Still Walking is a Japanese film from director Hirokazu Koreeda about the interpersonal dynamics at a family gathering. For much of the time the film feels slow and uneventful.
In a conventional American movie–even an intelligent, highbrow one–the psychological issues would be spelled out a bit more clearly, with the even bigger difference being that these underlying issues would boil up and create one or more dramatic scenes where something big happens, where something is settled.
But Still Walking drifts along, letting you gradually get more insight into this family, with no sudden explosion of violence, no shouting match, no defiant declaration, no breakdown into tears, no realization from all concerned that they need to love each other and appreciate each other and improve their relationships moving forward. Always just more drifting. The most maddening thing being–as it can easily be in real life with certain personality types, certain families–how little they communicate directly about the things that are most troubling them.
A Japanese family gets together every year on the anniversary of their oldest son’s death. The son had died–I think as a young adult maybe 18-22, though I don’t recall the age being specified–while rescuing someone who was drowning.
The patriarch of the family is a recently retired physician who ran a local clinic. He is a taciturn man who emerges for meals but at least half the rest of the time prefers to be off by himself and not bother with his family. He makes no secret of the fact that his attitude toward his two remaining children (one son, one daughter, now adults) can never be what it was toward his dead son, his “heir.” He’s clearly disappointed in his remaining son for not being as conventionally successful as he should be (and as his dead son surely would have been), and just puts up with his daughter.
The mother is a housewife, but not a stereotypically submissive Asian woman. She gives as good as she gets with her husband. But she’s not particularly deep, mostly just judging people according to the popular, traditional standards prevalent in her culture.
The daughter is angling for an invitation to move back home, presumably for financial reasons, bringing her husband and kids with her, and the mother especially is deftly avoiding the subject. The daughter’s husband is on his best behavior around his in-laws.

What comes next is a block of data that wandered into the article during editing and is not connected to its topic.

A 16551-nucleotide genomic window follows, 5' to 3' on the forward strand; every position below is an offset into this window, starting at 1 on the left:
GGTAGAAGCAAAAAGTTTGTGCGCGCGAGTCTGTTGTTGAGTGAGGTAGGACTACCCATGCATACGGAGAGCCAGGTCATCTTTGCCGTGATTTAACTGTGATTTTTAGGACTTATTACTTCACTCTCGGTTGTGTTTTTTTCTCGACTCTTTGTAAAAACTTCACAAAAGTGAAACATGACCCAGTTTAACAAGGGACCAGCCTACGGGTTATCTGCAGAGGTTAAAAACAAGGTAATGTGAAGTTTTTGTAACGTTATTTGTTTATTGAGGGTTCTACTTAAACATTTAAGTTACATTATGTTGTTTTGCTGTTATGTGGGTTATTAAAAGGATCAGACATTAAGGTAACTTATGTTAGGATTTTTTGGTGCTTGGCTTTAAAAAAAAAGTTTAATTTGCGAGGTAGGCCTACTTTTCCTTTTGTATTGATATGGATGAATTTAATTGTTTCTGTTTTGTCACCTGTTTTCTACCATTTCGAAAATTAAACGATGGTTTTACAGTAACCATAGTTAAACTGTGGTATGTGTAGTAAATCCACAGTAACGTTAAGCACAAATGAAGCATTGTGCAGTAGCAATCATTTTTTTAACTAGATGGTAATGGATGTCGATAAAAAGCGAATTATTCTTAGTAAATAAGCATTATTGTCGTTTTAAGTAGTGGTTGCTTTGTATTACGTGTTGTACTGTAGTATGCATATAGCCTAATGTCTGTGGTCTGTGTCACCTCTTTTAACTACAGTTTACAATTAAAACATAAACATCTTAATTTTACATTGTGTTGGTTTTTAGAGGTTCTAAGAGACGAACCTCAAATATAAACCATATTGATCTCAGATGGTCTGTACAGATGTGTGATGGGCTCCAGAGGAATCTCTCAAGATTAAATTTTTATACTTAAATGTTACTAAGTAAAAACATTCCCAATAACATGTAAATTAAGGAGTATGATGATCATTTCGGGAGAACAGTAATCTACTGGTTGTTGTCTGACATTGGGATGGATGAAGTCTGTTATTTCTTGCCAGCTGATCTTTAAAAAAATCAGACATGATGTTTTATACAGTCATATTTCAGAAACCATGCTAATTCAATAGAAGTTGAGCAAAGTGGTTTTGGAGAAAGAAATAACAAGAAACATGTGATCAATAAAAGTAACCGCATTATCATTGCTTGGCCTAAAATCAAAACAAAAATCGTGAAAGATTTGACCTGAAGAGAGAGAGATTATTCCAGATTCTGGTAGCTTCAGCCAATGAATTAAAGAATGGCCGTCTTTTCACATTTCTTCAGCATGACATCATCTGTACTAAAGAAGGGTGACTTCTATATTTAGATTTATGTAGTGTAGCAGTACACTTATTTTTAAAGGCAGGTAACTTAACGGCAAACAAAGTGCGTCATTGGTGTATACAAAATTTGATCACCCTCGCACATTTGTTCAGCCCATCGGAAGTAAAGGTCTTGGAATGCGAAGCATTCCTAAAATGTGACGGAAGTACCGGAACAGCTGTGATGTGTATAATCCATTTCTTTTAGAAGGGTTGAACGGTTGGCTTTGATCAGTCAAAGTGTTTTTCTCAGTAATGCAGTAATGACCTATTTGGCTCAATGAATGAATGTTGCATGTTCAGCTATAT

The son would rather be pretty much anywhere than here. He comes every year purely out of familial duty. The tension is especially thick between him and his father. He has brought along his wife, a widow with a child. She is unfailingly proper and friendly with her in-laws, whatever the provocation. The parents seem to be OK with her as an individual, but make some cutting remarks about her status as a widow with a kid, the message being basically that the fact that that’s the best their son could do is another indication he’s a failure.
Everyone is very mindful of all the social protocols about showing the proper respect and such–neighbors bow to each other on the street, people compliment things they don’t like, people express agreement with things they don’t agree with, etc. The parents exercise a certain prerogative of age whereby they can be rude and insulting in certain ways, but the younger family members may not reciprocate.
As I say, it’s not like things build and come to a head. More like they build and everyone bites their tongue and nothing comes to a head.
Possibly the most intense scene, in fact, is one of the few scenes that is not limited to just the members of this family. Every year for this death anniversary, they invite the person whose life their son saved. He comes by with cakes, and spends an hour or however long making small talk with them and humiliatingly assuring them over and over what a hero their dead son was and how much better it would be if he (the rescued guy) had died and their son had lived.
He’s as nervous and uncomfortable about it all as one would expect, but the family keeps him on the spot to watch him squirm–except the surviving son, who’s disgusted by the whole performance.
After their guest leaves, they make fun of his looks (he’s chubby), his lack of success (he’s unemployed), and his general schmuckness (generally speaking, he’s a schmuck). The son retorts that they ought to stop torturing the guy by inviting him and making him go through this every year.
The mother responds that he’s performing precisely his designated function by coming. Her son died, and there’s no one to blame it on and hate, so once a year they can let some of their unfocused ill will and pain out on this guy and get some satisfaction out of his suffering.
Which is not unlike what they’re doing in a lesser way with their own kids. Like the guest, they come each year and take it, out of a sense of duty.
I admit there’s a small part of me that admires the politeness and propriety of this lifestyle, the way strangers and acquaintances treat each other, especially elders, with respect. But on balance there’s no question that people’s obsession with doing and saying what custom dictates instead of being genuine is oppressive and unhealthy.
The main thing I take away from something like this is how sad it is that people so close to each other have so little ability to simply communicate directly and openly with each other. Any pain, any conflict, is buried within, only sputtering to the service with occasional snide remarks and passive aggressive putdowns. It’s a depressing way to live.
As for the movie itself, to some extent it grew on me, but much of it I experienced as slow and dull, and hard to sit through. There’s some reward to opening yourself up to this movie and really feeling what’s going on in this family, but it takes plenty of patience.